A troubling disease has been discovered in a deer that was among a herd on a southeastern Minnesota farm, state regulators said Wednesday.

Chronic wasting disease (CWD) was detected in a three-year-old whitetail buck during routine testing of the farm in Winona County, according to the Minnesota Board of Animal Health, which confirmed the results with the U.S. Department of Agriculture.

The board has quarantined the herd and begun its investigation into its finding of the fatal disease, the agency said.

CWD is a disease of the deer and elk family caused by an abnormally shaped protein that can damage brain and nerve tissue.

The disease is most likely transmitted when infected deer and elk shed the protein in saliva, feces, urine and other fluids or tissues.

The 10 years of records the board has on this particular herd shows “it has a good history of CWD surveillance,” the agency said in a statement announcing the discovery. The board did not disclose who operates the farm.

“This herd is a good example of why dedicated, routine, CWD surveillance is important, and producers should never become complacent with the Board’s testing requirements,” said Dr. Linda Glaser, assistant director with the Board of Animal Health, in a statement.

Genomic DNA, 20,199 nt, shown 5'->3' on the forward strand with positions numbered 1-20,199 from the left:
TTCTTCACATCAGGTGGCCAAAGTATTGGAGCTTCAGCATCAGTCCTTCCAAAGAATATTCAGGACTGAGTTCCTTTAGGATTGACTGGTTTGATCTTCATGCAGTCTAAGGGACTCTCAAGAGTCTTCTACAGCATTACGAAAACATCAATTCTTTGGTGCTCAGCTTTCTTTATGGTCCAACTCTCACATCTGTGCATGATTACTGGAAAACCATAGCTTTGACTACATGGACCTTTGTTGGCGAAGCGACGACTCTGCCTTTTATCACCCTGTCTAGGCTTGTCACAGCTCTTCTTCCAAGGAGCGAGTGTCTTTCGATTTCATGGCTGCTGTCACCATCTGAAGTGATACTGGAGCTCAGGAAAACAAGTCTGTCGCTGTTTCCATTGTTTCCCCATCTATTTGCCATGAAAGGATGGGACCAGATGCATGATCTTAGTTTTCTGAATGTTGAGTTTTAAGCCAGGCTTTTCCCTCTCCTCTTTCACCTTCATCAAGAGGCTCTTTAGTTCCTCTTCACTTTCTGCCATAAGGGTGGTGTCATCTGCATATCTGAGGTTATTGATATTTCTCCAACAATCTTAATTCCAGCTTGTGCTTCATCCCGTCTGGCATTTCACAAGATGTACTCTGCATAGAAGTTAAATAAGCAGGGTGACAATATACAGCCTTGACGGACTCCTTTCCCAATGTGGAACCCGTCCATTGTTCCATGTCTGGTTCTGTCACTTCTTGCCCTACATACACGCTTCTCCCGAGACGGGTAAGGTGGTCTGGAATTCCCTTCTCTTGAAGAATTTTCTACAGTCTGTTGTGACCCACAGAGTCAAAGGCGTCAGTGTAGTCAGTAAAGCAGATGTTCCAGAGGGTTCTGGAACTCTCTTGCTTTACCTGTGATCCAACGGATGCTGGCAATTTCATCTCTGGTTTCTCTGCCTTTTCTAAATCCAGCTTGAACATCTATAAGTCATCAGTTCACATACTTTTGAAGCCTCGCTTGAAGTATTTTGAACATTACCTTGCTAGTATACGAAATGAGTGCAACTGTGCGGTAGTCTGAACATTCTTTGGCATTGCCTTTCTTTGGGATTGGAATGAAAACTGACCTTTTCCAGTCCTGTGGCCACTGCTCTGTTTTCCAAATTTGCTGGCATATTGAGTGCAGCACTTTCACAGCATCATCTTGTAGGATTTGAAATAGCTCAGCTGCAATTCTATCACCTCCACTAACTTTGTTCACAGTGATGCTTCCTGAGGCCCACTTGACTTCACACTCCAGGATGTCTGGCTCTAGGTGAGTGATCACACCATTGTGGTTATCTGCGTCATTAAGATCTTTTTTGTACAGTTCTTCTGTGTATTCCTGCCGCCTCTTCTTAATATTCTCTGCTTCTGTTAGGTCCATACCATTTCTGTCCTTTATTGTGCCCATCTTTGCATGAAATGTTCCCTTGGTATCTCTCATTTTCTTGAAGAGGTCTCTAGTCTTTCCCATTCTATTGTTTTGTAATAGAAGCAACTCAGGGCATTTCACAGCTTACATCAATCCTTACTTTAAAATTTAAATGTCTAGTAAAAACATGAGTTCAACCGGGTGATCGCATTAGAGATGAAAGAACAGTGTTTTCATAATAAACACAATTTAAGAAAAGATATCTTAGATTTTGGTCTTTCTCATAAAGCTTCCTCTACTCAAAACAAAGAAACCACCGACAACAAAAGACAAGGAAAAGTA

“Those testing and movement records will significantly aid in our CWD investigation of this herd.”

The next step for the board is to track movements of deer into and out of the herd within the past five years. If this reveals movements of deer to or from other herds within Minnesota, those herds will also become part of the investigation.

An initial review shows the most recent movement occurred in April 2016 when three deer were transported out of the herd, which now stands at seven adult whitetail deer.

The board has responsibility for regulating deer and elk that are on farms in the state, while the DNR oversees deer in the wild.

CWD is not known to naturally occur in other animals, and there are no known treatments or vaccines.

Human consumption of infected meat is not advised.